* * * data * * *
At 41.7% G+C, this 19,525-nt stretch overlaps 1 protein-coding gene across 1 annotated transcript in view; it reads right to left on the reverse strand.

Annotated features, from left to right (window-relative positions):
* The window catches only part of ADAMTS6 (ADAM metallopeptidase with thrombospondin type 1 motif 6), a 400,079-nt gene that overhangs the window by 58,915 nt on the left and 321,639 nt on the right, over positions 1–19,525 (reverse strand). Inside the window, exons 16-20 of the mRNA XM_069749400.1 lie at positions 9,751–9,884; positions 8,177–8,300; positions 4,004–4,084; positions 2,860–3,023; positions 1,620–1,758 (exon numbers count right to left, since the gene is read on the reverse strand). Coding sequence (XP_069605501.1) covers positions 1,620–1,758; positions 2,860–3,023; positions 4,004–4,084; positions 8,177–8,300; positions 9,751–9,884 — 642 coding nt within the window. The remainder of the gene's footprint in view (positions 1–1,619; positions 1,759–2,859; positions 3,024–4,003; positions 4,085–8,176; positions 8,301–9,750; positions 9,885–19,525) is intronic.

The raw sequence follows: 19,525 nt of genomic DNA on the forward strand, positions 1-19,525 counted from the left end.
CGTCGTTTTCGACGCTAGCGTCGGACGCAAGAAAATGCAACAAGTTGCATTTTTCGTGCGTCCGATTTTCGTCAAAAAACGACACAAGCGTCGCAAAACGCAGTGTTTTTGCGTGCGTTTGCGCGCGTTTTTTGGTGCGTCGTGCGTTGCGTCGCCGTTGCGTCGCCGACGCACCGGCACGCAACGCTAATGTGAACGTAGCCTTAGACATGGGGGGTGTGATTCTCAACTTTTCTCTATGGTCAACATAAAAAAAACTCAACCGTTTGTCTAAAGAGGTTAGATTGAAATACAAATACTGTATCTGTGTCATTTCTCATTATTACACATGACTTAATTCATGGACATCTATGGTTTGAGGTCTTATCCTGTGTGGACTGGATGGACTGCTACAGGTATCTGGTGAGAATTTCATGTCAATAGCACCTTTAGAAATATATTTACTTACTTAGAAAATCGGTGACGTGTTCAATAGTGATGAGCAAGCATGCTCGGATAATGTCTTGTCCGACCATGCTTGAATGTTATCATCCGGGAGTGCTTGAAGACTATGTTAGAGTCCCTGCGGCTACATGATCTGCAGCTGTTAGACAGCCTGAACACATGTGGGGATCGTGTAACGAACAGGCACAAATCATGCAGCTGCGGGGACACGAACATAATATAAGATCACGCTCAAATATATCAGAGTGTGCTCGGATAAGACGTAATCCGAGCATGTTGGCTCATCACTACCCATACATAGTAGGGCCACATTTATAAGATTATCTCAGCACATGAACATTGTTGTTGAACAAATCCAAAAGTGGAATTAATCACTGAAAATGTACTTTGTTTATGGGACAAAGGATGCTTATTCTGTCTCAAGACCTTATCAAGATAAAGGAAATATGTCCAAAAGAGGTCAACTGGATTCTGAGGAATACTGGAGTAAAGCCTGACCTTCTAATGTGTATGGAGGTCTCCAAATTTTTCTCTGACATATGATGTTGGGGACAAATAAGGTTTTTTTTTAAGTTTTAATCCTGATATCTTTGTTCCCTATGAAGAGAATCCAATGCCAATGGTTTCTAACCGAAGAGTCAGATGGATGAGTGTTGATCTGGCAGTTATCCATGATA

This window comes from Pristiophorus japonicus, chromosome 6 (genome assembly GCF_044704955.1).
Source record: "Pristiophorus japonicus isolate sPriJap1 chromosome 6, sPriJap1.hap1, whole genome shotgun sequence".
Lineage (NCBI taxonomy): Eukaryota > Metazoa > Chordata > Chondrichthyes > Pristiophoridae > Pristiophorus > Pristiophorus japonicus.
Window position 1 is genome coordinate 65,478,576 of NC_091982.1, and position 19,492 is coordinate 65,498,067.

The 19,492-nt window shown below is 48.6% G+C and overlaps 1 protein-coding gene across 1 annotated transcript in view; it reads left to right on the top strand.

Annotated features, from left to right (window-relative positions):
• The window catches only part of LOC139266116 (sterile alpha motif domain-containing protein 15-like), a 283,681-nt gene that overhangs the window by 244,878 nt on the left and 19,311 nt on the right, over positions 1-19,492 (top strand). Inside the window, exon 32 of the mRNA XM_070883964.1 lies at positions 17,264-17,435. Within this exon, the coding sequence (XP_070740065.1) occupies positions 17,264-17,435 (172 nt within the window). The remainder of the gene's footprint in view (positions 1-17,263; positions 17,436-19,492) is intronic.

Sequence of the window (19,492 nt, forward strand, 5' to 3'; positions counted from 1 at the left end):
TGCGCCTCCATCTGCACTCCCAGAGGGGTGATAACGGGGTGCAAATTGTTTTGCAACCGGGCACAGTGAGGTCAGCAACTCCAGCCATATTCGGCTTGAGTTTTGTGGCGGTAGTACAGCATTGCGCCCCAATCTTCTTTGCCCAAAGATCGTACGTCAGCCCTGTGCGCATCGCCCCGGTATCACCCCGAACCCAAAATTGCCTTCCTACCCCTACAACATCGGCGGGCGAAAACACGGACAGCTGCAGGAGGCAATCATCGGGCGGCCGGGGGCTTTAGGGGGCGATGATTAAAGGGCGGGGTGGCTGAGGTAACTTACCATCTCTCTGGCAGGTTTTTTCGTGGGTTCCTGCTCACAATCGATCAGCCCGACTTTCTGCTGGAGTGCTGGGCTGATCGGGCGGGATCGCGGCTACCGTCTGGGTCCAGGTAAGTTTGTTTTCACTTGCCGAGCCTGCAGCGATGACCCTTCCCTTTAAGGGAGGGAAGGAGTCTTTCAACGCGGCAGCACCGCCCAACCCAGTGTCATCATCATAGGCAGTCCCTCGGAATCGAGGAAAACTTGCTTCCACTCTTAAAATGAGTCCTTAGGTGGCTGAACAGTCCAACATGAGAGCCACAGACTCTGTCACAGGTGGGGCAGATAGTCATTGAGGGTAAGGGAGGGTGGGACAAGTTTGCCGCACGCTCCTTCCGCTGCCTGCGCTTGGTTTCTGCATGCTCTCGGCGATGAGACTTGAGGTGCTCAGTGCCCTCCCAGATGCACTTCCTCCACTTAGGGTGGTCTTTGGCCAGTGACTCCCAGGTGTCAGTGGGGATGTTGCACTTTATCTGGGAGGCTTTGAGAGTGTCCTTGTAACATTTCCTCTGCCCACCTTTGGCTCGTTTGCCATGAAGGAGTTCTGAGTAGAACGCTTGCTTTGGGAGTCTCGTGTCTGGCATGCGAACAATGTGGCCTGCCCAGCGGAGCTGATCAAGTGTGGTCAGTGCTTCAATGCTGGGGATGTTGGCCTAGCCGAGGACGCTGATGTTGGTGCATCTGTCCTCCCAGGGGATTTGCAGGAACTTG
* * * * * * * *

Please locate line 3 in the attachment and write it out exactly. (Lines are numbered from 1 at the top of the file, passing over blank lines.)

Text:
* The window catches only part of ADAMTS6 (ADAM metallopeptidase with thrombospondin type 1 motif 6), a 400,079-nt gene that overhangs the window by 58,915 nt on the left and 321,639 nt on the right, over positions 1–19,525 (reverse strand). Inside the window, exons 16-20 of the mRNA XM_069749400.1 lie at positions 9,751–9,884; positions 8,177–8,300; positions 4,004–4,084; positions 2,860–3,023; positions 1,620–1,758 (exon numbers count right to left, since the gene is read on the reverse strand). Coding sequence (XP_069605501.1) covers positions 1,620–1,758; positions 2,860–3,023; positions 4,004–4,084; positions 8,177–8,300; positions 9,751–9,884 — 642 coding nt within the window. The remainder of the gene's footprint in view (positions 1–1,619; positions 1,759–2,859; positions 3,024–4,003; positions 4,085–8,176; positions 8,301–9,750; positions 9,885–19,525) is intronic.